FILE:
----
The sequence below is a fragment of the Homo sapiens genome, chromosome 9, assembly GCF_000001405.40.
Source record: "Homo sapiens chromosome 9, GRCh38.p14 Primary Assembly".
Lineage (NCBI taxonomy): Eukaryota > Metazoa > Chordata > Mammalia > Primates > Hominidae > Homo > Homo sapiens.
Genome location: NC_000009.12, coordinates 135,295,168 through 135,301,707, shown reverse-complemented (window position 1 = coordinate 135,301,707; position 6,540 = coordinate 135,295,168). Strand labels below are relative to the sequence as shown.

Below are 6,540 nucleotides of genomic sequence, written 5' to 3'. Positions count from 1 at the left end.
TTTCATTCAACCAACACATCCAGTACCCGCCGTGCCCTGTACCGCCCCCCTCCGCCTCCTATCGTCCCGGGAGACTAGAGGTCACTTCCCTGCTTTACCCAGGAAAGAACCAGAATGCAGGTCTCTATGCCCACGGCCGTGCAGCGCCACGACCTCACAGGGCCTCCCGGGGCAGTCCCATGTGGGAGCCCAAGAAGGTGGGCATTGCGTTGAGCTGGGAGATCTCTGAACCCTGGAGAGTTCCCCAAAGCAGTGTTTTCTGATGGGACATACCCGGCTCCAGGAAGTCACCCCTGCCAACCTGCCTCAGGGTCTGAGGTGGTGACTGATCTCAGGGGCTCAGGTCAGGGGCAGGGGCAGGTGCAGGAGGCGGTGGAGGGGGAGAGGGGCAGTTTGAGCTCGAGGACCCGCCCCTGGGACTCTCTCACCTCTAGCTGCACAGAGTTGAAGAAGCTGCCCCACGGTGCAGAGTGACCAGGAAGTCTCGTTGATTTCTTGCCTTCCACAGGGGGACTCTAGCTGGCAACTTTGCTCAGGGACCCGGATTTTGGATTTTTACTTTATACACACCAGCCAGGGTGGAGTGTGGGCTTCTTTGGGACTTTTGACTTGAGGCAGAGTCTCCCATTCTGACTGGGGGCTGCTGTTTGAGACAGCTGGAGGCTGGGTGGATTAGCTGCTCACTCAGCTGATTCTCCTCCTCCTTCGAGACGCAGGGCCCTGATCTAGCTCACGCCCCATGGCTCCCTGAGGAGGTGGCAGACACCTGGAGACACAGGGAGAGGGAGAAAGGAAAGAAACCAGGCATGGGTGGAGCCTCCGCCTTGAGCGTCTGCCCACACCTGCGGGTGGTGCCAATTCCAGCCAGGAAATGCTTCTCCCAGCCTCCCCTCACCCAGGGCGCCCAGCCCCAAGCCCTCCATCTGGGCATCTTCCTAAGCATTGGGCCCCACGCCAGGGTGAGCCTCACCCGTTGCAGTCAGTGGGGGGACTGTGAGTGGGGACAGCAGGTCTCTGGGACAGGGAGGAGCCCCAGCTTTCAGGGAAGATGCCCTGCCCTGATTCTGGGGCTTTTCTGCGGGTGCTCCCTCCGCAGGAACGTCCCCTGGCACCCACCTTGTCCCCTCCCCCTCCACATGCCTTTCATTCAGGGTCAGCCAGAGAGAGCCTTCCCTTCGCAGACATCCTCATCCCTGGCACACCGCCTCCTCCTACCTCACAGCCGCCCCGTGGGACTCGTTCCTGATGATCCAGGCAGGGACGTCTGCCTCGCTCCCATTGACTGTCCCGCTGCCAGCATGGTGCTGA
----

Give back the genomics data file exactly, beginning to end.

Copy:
The sequence below is a fragment of the Homo sapiens genome, chromosome 9, assembly GCF_000001405.40.
Source record: "Homo sapiens chromosome 9, GRCh38.p14 Primary Assembly".
Lineage (NCBI taxonomy): Eukaryota > Metazoa > Chordata > Mammalia > Primates > Hominidae > Homo > Homo sapiens.
Genome location: NC_000009.12, coordinates 135,295,168 through 135,301,707, shown reverse-complemented (window position 1 = coordinate 135,301,707; position 6,540 = coordinate 135,295,168). Strand labels below are relative to the sequence as shown.

Below are 6,540 nucleotides of genomic sequence, written 5' to 3'. Positions count from 1 at the left end.
TTTCATTCAACCAACACATCCAGTACCCGCCGTGCCCTGTACCGCCCCCCTCCGCCTCCTATCGTCCCGGGAGACTAGAGGTCACTTCCCTGCTTTACCCAGGAAAGAACCAGAATGCAGGTCTCTATGCCCACGGCCGTGCAGCGCCACGACCTCACAGGGCCTCCCGGGGCAGTCCCATGTGGGAGCCCAAGAAGGTGGGCATTGCGTTGAGCTGGGAGATCTCTGAACCCTGGAGAGTTCCCCAAAGCAGTGTTTTCTGATGGGACATACCCGGCTCCAGGAAGTCACCCCTGCCAACCTGCCTCAGGGTCTGAGGTGGTGACTGATCTCAGGGGCTCAGGTCAGGGGCAGGGGCAGGTGCAGGAGGCGGTGGAGGGGGAGAGGGGCAGTTTGAGCTCGAGGACCCGCCCCTGGGACTCTCTCACCTCTAGCTGCACAGAGTTGAAGAAGCTGCCCCACGGTGCAGAGTGACCAGGAAGTCTCGTTGATTTCTTGCCTTCCACAGGGGGACTCTAGCTGGCAACTTTGCTCAGGGACCCGGATTTTGGATTTTTACTTTATACACACCAGCCAGGGTGGAGTGTGGGCTTCTTTGGGACTTTTGACTTGAGGCAGAGTCTCCCATTCTGACTGGGGGCTGCTGTTTGAGACAGCTGGAGGCTGGGTGGATTAGCTGCTCACTCAGCTGATTCTCCTCCTCCTTCGAGACGCAGGGCCCTGATCTAGCTCACGCCCCATGGCTCCCTGAGGAGGTGGCAGACACCTGGAGACACAGGGAGAGGGAGAAAGGAAAGAAACCAGGCATGGGTGGAGCCTCCGCCTTGAGCGTCTGCCCACACCTGCGGGTGGTGCCAATTCCAGCCAGGAAATGCTTCTCCCAGCCTCCCCTCACCCAGGGCGCCCAGCCCCAAGCCCTCCATCTGGGCATCTTCCTAAGCATTGGGCCCCACGCCAGGGTGAGCCTCACCCGTTGCAGTCAGTGGGGGGACTGTGAGTGGGGACAGCAGGTCTCTGGGACAGGGAGGAGCCCCAGCTTTCAGGGAAGATGCCCTGCCCTGATTCTGGGGCTTTTCTGCGGGTGCTCCCTCCGCAGGAACGTCCCCTGGCACCCACCTTGTCCCCTCCCCCTCCACATGCCTTTCATTCAGGGTCAGCCAGAGAGAGCCTTCCCTTCGCAGACATCCTCATCCCTGGCACACCGCCTCCTCCTACCTCACAGCCGCCCCGTGGGACTCGTTCCTGATGATCCAGGCAGGGACGTCTGCCTCGCTCCCATTGACTGTCCCGCTGCCAGCATGGTGCTGA